Teen drinking, drug use tied to other risky behaviors

(Reuters Health) – Teens who binge drink or abuse prescription opioids may be more likely to engage in other risky behaviors, too, two new studies suggest.

Adolescents who binge drink are more likely to drive drunk or ride with drivers who are under the influence in early adulthood, and they’re also more apt to become extreme binge drinkers who experience blackouts, one of the studies suggests.

Teens are also more apt to engage in risky driving behaviors when they misuse prescription opioids, a second study suggests. When teens abuse opioids, they’re more likely as well to misuse alcohol and other drugs, engage in risky sexual behaviors, experience violence and attempt suicide.

“Substance use such as prescription opioid misuse may alter a misuser’s judgment and cognition, thus potentially increasing likelihood for engagement in other risky behaviors,” said Dr. Devika Bhatia, lead author of the opioid study and a researcher at the University of Colorado School of Medicine in Aurora.

“Additionally, engaging in prescription opioid misuse may have an impact on peer groups that are more likely to engage in other risky behaviors,” Bhatia said by email.

For the opioid study, Bhatia and colleagues examined survey data collected from a nationally-representative sample of almost 15,000 U.S. high school students in 2017. Overall, 14% reported misusing prescription opioids at least once.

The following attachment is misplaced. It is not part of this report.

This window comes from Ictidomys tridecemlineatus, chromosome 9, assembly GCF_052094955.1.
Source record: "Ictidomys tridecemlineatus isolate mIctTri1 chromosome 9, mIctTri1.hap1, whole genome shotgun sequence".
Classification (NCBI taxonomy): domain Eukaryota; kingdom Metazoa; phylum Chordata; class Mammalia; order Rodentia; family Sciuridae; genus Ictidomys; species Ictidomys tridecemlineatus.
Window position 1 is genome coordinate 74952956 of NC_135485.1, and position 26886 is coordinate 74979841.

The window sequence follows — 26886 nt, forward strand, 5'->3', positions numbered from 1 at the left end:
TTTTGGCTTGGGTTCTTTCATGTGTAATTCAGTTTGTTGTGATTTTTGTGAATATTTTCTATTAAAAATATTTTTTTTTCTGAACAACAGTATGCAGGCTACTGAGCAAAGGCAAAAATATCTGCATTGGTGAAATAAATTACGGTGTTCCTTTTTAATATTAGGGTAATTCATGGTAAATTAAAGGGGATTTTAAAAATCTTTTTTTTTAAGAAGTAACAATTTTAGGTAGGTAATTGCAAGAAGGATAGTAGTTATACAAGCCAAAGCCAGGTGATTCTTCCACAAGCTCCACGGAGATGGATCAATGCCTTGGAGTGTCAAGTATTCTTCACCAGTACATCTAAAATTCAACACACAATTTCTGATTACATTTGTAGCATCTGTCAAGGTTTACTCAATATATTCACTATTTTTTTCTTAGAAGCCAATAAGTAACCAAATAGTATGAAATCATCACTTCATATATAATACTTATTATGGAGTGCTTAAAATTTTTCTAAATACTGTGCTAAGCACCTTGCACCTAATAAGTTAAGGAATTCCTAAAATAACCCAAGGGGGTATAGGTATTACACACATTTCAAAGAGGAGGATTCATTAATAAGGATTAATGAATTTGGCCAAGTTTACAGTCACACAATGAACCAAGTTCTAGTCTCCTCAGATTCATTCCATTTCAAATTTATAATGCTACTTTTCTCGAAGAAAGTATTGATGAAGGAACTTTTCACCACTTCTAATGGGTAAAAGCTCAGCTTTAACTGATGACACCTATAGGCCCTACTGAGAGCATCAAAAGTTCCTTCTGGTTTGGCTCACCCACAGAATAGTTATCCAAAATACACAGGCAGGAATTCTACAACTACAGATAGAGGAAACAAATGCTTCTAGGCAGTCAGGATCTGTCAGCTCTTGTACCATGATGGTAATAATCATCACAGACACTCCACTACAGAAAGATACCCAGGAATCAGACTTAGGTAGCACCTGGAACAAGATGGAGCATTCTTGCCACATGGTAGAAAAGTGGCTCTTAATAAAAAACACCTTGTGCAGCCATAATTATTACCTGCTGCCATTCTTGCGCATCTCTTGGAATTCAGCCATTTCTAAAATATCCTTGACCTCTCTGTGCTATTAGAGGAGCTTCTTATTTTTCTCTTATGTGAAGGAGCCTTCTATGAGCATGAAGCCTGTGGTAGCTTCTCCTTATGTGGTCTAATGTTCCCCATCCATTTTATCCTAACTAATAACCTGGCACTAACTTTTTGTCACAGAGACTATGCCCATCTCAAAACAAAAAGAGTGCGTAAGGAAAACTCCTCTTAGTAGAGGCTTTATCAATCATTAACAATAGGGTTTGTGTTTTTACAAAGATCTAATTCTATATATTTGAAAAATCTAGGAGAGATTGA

With any history of prescription opioid misuse, teens were 23 times more likely to have used heroin, almost 19 times more likely to have tried methamphetamines, over 16 times more likely to have tried cocaine, and more than 10 times as likely to have tried marijuana, researchers report in Pediatrics.

A history of prescription opioid misuse was also associated with five to six times greater odds that teens would try smoking or vaping, as well as a more than quadrupled chance they would have at least four previous sex partners and intercourse without condoms.

In addition, prescription opioid misuse was tied to more than six times the odds of drunk driving.

The second study looked in depth at driving outcomes associated with binge drinking. Researchers followed more than 2,000 teens for about four years starting in their senior year of high school, when 27% of participants reported binge drinking.

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The opinions expressed in this post are those of the authors. They do not purport to reflect the opinions or views of the FASD Prevention Conversation Project, its stakeholders or funders.

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